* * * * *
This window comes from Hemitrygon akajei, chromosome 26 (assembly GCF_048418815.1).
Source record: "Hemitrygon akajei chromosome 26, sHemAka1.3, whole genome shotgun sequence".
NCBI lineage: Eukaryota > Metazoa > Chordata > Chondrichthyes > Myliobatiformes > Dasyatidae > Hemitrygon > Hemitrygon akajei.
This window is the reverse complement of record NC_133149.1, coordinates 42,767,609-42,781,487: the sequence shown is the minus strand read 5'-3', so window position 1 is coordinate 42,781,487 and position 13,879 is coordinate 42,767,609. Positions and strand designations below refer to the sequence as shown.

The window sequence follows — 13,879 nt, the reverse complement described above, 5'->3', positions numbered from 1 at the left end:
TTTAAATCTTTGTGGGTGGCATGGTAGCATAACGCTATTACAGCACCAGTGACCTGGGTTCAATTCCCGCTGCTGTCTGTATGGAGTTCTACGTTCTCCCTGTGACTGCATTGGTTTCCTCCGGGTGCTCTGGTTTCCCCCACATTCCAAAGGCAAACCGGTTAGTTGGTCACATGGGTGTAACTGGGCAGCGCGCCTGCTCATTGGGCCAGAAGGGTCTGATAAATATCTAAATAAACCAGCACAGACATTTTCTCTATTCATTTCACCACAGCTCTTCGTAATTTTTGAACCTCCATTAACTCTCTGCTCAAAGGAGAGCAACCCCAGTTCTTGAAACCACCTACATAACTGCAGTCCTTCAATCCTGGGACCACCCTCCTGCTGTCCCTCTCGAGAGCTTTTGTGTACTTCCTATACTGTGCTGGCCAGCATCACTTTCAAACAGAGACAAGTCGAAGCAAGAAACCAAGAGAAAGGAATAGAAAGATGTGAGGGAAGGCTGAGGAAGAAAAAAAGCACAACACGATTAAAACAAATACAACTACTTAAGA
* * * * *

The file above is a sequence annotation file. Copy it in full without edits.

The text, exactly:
This window comes from Hemitrygon akajei, chromosome 26 (assembly GCF_048418815.1).
Source record: "Hemitrygon akajei chromosome 26, sHemAka1.3, whole genome shotgun sequence".
NCBI lineage: Eukaryota > Metazoa > Chordata > Chondrichthyes > Myliobatiformes > Dasyatidae > Hemitrygon > Hemitrygon akajei.
This window is the reverse complement of record NC_133149.1, coordinates 42,767,609-42,781,487: the sequence shown is the minus strand read 5'-3', so window position 1 is coordinate 42,781,487 and position 13,879 is coordinate 42,767,609. Positions and strand designations below refer to the sequence as shown.

The window sequence follows — 13,879 nt, the reverse complement described above, 5'->3', positions numbered from 1 at the left end:
TTTAAATCTTTGTGGGTGGCATGGTAGCATAACGCTATTACAGCACCAGTGACCTGGGTTCAATTCCCGCTGCTGTCTGTATGGAGTTCTACGTTCTCCCTGTGACTGCATTGGTTTCCTCCGGGTGCTCTGGTTTCCCCCACATTCCAAAGGCAAACCGGTTAGTTGGTCACATGGGTGTAACTGGGCAGCGCGCCTGCTCATTGGGCCAGAAGGGTCTGATAAATATCTAAATAAACCAGCACAGACATTTTCTCTATTCATTTCACCACAGCTCTTCGTAATTTTTGAACCTCCATTAACTCTCTGCTCAAAGGAGAGCAACCCCAGTTCTTGAAACCACCTACATAACTGCAGTCCTTCAATCCTGGGACCACCCTCCTGCTGTCCCTCTCGAGAGCTTTTGTGTACTTCCTATACTGTGCTGGCCAGCATCACTTTCAAACAGAGACAAGTCGAAGCAAGAAACCAAGAGAAAGGAATAGAAAGATGTGAGGGAAGGCTGAGGAAGAAAAAAAGCACAACACGATTAAAACAAATACAACTACTTAAGA